Design for the Other 90%

Design for the Other 90%, on view at Cooper-Hewitt, National Design Museum through September 23, 2007. Of the world's total population of 6.5 billion, 5.8 billion people, or 90%, have little or no access to most of the products and services many of us take for granted; in fact, nearly half do not have regular access to food, clean water, or shelter. Design for the Other 90% explores a growing movement among designers to design low-cost solutions for this "other 90%." ... Design for the Other 90% demonstrates how design can be a dynamic force in saving and transforming lives, at home and around the world.

See innovations in shelter, water and transport, such designs as Domed Pit Latrine Slab kit by Martin Fisher, will help with health issues with the concrete lid creating a tight seal to keep the smell in and the flies out; and the wire handle heats up from sunlight, killing germs and reducing contamination. And the Bamboo Treadle Pump by Gunnar Barnes allows poor farmers to access groundwater during the dry season, is is able to be made locally from cheap materials thus producing income for the community as well.Abigail Doan in her review of the exhibition says: One is struck by how simple some of the proposed solutions really are, and how necessity is indeed the mother of invention. What unites many of the objects and devices with their designers and users is their potential to allow for change or improved conditions in communities that typically subsist by minimal means but with an ad-hoc sense of design and total lack of waste.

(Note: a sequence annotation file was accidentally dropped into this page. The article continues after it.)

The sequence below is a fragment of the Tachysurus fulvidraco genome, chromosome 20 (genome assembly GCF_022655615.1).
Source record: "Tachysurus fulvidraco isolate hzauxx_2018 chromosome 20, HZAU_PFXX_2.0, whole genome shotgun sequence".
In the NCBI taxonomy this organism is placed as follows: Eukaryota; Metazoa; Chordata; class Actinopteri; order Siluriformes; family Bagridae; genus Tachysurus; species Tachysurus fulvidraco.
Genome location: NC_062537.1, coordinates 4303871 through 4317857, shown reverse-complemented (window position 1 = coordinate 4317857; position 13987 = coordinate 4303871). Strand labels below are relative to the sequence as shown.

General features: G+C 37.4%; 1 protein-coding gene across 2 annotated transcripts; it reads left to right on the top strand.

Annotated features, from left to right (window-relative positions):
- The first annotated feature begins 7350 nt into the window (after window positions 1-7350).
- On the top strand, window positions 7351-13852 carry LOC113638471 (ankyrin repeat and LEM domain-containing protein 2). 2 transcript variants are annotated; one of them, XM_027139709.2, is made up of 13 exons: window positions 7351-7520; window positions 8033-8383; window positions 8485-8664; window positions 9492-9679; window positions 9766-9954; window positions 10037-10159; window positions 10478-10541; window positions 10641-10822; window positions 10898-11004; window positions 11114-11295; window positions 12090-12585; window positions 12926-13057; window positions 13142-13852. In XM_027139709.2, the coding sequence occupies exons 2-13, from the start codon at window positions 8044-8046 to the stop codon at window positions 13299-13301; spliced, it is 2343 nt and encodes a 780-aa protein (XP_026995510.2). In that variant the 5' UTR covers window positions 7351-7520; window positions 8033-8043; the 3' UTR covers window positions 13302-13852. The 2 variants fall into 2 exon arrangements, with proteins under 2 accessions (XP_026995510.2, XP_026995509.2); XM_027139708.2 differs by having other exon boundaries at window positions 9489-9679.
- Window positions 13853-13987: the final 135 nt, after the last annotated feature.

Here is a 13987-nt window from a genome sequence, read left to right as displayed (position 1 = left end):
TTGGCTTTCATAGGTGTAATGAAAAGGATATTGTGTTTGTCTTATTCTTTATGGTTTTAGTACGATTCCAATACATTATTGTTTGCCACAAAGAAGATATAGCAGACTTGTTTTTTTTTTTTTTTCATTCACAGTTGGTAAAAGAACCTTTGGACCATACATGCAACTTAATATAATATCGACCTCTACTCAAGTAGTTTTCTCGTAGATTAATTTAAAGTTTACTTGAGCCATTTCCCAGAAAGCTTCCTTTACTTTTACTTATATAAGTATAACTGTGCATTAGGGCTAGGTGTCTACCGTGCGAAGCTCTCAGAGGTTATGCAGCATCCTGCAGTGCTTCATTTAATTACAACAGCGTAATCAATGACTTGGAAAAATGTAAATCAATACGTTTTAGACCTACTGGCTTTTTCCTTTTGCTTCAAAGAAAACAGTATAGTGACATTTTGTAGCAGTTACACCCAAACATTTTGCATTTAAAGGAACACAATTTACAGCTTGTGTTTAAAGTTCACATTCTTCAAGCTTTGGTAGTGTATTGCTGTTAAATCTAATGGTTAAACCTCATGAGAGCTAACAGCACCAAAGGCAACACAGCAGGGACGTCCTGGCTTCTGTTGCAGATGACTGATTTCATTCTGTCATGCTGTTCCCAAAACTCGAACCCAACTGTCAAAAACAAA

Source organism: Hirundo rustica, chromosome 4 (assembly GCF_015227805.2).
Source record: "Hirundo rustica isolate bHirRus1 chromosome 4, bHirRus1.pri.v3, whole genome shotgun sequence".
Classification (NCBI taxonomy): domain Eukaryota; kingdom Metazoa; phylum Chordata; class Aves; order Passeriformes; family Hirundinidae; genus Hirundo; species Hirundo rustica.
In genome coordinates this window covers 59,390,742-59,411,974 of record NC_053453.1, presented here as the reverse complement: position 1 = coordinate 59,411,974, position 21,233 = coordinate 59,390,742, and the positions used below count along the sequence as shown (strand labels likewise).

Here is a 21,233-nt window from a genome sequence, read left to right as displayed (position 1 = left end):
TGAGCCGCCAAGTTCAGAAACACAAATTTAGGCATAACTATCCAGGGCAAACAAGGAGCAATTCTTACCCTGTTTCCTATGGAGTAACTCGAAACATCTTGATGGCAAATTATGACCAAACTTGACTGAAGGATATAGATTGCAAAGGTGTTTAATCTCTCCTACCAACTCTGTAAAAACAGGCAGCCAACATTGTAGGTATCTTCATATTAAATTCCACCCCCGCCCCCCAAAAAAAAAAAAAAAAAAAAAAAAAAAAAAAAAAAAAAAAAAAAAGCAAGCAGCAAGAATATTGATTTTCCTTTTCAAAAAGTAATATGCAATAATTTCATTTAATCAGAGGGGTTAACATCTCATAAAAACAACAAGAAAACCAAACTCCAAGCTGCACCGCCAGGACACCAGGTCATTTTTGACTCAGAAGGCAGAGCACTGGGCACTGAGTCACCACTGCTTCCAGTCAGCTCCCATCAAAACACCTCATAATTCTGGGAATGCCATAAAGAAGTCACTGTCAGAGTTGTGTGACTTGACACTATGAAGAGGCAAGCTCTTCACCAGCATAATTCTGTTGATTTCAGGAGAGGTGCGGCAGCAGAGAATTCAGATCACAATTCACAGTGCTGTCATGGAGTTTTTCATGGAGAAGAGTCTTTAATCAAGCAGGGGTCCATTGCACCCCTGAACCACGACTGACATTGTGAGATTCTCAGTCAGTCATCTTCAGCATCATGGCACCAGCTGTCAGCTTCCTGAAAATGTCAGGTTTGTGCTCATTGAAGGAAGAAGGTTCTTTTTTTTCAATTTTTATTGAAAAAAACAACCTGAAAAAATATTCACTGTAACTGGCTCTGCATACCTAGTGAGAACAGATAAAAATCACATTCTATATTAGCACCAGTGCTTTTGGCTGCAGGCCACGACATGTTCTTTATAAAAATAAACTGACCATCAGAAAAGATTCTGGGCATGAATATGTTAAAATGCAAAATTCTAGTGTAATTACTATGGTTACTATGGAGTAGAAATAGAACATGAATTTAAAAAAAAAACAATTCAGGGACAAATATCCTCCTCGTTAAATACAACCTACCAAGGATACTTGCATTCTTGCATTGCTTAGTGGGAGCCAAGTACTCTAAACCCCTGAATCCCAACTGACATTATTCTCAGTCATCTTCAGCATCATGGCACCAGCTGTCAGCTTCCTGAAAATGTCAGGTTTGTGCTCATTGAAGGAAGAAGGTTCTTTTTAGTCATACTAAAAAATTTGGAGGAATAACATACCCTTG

Image 1: Bamboo Treadle Pump, designer: Gunnar Barnes of Rangpur/Dinajpur Rural Service and International Development Enterprises (IDE) Nepal. Manufacturer: Numerous small and medium-sized local workshops in Nepal and Bangladesh, 2006.
Made from: Metal, plastic, bamboo. In use in: Bangladesh, Nepal, India, Myanmar, Cambodia, Zambia

Image 2: Domed Pit Latrine Slab kit, designer: Martin Fisher. Manufacturer: KickStart International Kenya, 1992. Made from mild steel, local hard wood (kits); sand, cement, gravel, ballast, wire (slabs). In use in: Somalia, Sudan, Ethiopia, Kenya

Image3: Sugarcane charcoal, designer/Manufacturer: D-lab Haiti, 2004—05. Made from bagasse (waste product fibers left after the juice has been squeezed from sugar cane), cassava root binder, 55-gallon oil drum kiln, D-lab press. In use in: Haiti, Ghana; Brazil, India (field demonstrations)

Check out these designs and more either online or in the flesh. Where: Cooper-Hewitt, National Design Museum is located on Museum Mile, at the corner of 91st Street and Fifth Avenue in New York City. When: until September 23, 2007. ::Design for the other 90% ::Reviews at Abigail Doan and Love forever

Tags: Poverty